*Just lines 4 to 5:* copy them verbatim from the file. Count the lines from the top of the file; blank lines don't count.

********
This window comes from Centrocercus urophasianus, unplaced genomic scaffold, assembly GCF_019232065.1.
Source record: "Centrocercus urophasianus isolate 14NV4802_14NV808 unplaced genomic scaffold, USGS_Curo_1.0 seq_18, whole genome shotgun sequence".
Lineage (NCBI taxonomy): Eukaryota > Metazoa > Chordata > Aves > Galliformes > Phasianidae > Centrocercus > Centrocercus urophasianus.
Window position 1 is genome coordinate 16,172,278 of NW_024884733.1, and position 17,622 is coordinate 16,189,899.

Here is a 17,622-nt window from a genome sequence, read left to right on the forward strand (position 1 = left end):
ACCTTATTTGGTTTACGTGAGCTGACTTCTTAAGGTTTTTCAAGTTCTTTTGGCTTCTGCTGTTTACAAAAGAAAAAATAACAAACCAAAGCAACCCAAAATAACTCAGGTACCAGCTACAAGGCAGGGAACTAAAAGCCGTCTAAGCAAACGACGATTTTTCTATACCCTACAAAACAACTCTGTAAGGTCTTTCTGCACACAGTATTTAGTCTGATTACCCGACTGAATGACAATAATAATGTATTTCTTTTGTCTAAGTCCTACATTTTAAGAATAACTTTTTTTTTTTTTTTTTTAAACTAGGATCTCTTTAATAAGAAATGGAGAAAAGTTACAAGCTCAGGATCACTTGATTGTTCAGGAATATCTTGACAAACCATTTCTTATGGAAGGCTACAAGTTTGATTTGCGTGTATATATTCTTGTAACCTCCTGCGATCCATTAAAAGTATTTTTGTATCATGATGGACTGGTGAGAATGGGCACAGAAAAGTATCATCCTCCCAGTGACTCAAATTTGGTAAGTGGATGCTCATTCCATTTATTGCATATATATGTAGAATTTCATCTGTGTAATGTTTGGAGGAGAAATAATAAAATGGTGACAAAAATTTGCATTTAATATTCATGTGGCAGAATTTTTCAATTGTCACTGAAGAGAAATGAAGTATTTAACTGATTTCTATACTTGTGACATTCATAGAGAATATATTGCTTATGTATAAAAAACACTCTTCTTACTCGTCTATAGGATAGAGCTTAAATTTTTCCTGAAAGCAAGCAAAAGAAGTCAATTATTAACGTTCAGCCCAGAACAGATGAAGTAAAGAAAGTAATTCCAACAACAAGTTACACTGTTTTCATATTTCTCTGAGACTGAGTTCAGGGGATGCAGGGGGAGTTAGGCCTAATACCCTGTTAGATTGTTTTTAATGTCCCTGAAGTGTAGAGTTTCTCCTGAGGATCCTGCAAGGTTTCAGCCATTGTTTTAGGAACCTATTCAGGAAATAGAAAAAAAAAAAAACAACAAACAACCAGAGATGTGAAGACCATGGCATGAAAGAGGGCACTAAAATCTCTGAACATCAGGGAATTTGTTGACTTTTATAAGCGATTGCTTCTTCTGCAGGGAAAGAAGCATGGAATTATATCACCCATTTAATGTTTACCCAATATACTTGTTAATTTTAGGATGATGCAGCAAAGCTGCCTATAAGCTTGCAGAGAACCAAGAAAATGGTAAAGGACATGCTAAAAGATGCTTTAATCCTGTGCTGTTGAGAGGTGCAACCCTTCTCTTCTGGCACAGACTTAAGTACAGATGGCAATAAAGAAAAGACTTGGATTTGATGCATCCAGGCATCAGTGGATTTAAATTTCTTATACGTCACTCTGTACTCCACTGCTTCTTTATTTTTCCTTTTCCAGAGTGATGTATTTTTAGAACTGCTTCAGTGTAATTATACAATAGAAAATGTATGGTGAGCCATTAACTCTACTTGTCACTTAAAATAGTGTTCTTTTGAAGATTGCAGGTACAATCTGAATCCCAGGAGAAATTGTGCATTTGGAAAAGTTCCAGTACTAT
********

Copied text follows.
Window position 1 is genome coordinate 16,172,278 of NW_024884733.1, and position 17,622 is coordinate 16,189,899.

Here is a 17,622-nt window from a genome sequence, read left to right on the forward strand (position 1 = left end):